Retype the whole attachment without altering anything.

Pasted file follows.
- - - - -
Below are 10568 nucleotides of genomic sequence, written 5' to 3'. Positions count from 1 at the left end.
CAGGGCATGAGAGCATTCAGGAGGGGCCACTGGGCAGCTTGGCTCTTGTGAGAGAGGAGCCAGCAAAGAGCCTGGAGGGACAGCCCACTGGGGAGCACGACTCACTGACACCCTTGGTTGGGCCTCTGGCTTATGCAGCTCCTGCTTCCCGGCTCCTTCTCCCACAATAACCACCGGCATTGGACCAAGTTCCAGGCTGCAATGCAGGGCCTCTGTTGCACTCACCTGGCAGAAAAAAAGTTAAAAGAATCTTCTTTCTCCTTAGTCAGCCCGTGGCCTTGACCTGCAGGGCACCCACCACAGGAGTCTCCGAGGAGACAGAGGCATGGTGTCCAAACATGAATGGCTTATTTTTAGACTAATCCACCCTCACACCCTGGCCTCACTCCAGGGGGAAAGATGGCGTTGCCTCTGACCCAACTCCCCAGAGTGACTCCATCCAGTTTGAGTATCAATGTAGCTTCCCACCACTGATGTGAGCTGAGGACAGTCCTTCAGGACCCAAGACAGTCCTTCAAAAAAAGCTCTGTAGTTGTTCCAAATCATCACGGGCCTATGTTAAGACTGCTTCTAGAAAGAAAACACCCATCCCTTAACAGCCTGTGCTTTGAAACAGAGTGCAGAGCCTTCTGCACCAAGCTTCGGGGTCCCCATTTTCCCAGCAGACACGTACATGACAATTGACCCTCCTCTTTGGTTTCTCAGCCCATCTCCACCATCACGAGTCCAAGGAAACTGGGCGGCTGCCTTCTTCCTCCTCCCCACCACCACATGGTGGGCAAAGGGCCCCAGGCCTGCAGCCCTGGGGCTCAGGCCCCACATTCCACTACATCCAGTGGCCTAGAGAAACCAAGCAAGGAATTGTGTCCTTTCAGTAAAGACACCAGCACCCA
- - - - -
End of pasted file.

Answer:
Below are 10568 nucleotides of genomic sequence, written 5' to 3'. Positions count from 1 at the left end.
CAGGGCATGAGAGCATTCAGGAGGGGCCACTGGGCAGCTTGGCTCTTGTGAGAGAGGAGCCAGCAAAGAGCCTGGAGGGACAGCCCACTGGGGAGCACGACTCACTGACACCCTTGGTTGGGCCTCTGGCTTATGCAGCTCCTGCTTCCCGGCTCCTTCTCCCACAATAACCACCGGCATTGGACCAAGTTCCAGGCTGCAATGCAGGGCCTCTGTTGCACTCACCTGGCAGAAAAAAAGTTAAAAGAATCTTCTTTCTCCTTAGTCAGCCCGTGGCCTTGACCTGCAGGGCACCCACCACAGGAGTCTCCGAGGAGACAGAGGCATGGTGTCCAAACATGAATGGCTTATTTTTAGACTAATCCACCCTCACACCCTGGCCTCACTCCAGGGGGAAAGATGGCGTTGCCTCTGACCCAACTCCCCAGAGTGACTCCATCCAGTTTGAGTATCAATGTAGCTTCCCACCACTGATGTGAGCTGAGGACAGTCCTTCAGGACCCAAGACAGTCCTTCAAAAAAAGCTCTGTAGTTGTTCCAAATCATCACGGGCCTATGTTAAGACTGCTTCTAGAAAGAAAACACCCATCCCTTAACAGCCTGTGCTTTGAAACAGAGTGCAGAGCCTTCTGCACCAAGCTTCGGGGTCCCCATTTTCCCAGCAGACACGTACATGACAATTGACCCTCCTCTTTGGTTTCTCAGCCCATCTCCACCATCACGAGTCCAAGGAAACTGGGCGGCTGCCTTCTTCCTCCTCCCCACCACCACATGGTGGGCAAAGGGCCCCAGGCCTGCAGCCCTGGGGCTCAGGCCCCACATTCCACTACATCCAGTGGCCTAGAGAAACCAAGCAAGGAATTGTGTCCTTTCAGTAAAGACACCAGCACCCA